ECB (2020): "Study on the payment attitudes of consumers in the euro area (SPACE)", December.

Chen, H, M Stratheam and M Voia (2021): "Consumer cash withdrawal behaviour: branch networks and online financial innovation", Bank of Canada, Staff Working Papers, no 28, June.

Guttmann, R, C Pavlik, B Ung and G Wang (2021): "Cash demand during Covid-19", RBA Bulletin, March.

IMF (2021): "Policy response to Covid-19 Policy Tracker", last updated on 2 July.

Judson, R (2017): "The death of cash? Not so fast: demand for U.S. currency at home and abroad, 1990–2016", Conference Paper for International Cash Conference 2017 – War on Cash: Is there a Future for Cash?, April.

NFCW (2021): "Table: Contactless payment transaction limit increases around the world", last updated on 27 August.

Rösl, G and F Seitz (2021): "Cash and crises: No surprises by the virus", IMFS Working Paper Series, no150.

Visa (2021): "The Visa Back to business study 2021 Outlook".

1    This commentary is based on the CPMI Red Book data published for 27 jurisdictions for the period 2012–20. Advanced economies (AEs) refer to Australia, Belgium, Canada, the euro area, France, Germany, Italy, Japan, the Netherlands, Spain, Sweden, Switzerland, the United Kingdom and the United States. Emerging market and developing countries (EMDEs) refer to Argentina, Brazil, China, Hong Kong SAR, India, Indonesia, Korea, Mexico, Russia, Saudi Arabia, Singapore, South Africa and Turkey. In the case of missing observations, data are estimated using the average growth rate of all other countries.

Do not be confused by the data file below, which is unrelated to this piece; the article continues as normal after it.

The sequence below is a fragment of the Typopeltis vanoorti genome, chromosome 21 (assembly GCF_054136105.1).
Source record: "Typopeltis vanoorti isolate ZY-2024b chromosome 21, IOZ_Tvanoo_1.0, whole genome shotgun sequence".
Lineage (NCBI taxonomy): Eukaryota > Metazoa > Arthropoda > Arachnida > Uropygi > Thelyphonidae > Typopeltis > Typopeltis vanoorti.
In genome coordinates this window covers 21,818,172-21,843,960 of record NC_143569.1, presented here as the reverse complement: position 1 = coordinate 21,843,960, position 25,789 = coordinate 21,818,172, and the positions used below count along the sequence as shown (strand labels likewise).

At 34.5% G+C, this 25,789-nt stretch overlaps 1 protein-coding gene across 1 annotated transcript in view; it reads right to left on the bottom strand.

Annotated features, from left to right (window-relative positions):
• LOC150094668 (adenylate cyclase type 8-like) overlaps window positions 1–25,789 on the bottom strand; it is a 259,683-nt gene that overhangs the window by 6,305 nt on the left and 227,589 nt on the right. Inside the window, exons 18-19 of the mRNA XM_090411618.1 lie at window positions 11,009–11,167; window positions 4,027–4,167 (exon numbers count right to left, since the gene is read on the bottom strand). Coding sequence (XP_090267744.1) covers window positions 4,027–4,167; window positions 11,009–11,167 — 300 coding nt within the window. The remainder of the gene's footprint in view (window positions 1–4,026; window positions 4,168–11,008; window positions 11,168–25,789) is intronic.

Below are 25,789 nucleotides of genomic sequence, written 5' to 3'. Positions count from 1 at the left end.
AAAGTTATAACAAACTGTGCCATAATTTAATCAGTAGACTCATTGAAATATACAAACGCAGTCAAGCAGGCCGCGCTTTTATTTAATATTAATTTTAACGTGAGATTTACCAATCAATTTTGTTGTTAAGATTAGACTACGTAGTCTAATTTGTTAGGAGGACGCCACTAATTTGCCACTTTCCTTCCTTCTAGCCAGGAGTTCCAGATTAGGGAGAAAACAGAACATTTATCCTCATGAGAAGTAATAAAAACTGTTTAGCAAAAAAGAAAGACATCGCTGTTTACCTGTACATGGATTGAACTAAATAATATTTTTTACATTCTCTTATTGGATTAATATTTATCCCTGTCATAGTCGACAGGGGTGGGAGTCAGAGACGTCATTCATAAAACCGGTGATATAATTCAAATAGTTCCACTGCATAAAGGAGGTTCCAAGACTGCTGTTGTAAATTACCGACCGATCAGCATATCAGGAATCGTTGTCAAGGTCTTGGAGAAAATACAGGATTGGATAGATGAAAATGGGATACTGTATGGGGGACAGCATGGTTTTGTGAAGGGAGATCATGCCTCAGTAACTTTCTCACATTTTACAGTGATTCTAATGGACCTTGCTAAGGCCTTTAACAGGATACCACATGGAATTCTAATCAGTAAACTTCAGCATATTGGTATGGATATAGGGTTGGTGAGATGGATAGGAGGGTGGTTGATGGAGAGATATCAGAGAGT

2   Covid-19 was first identified in December 2019 and declared a global pandemic by the World Health Organization (WHO) on 11 March 2020.

3   Non-cash payments refer to payments made using a payment instrument other than cash, such as payment cards, credit transfers, direct debits and cheques. With the exception of payments made using a cheque or paper-based credit transfer, all non-cash payments are digital payments.

4   See, for example, ECB (2020).

5   See Alfonso et al (2021).

6   For example, in the United States, person-to-person and mobile payments increased by 6% and 8%, respectively, during 2020 and the first months of 2021 (Akana (2021)).

7   IMF (2021).

8   Data on contactless card payments have been collected since 2012 but for most countries in the sample, data are available only from 2014.

9    According to ECB (2020), on average, 38% of respondents in the euro area avoided cash for fear of being infected with Covid-19 using banknotes and coins.

10   See NFCW (2021).

11   Chen et al (2021) demonstrate how some consumers try to minimise the time costs of withdrawing cash by making cash withdrawals opportunistically, eg on their commute to work.

12   See, for example, Auer et al (2020a) and (2020b).

13   See, for example, Judson (2017) and Rösl and Seitz (2021).

14   Guttmann et al (2021).

15   See ECB (2020). Similarly, a recent survey conducted by Visa showed that 65% of respondents planned to use contactless card payments as much or even more than before they were vaccinated, while 16% expected to revert to their previous payment habits (Visa (2021)).

16   See, for example, Judson (2017) and Rösl and Seitz (2021).

17   See Auer et al (2021).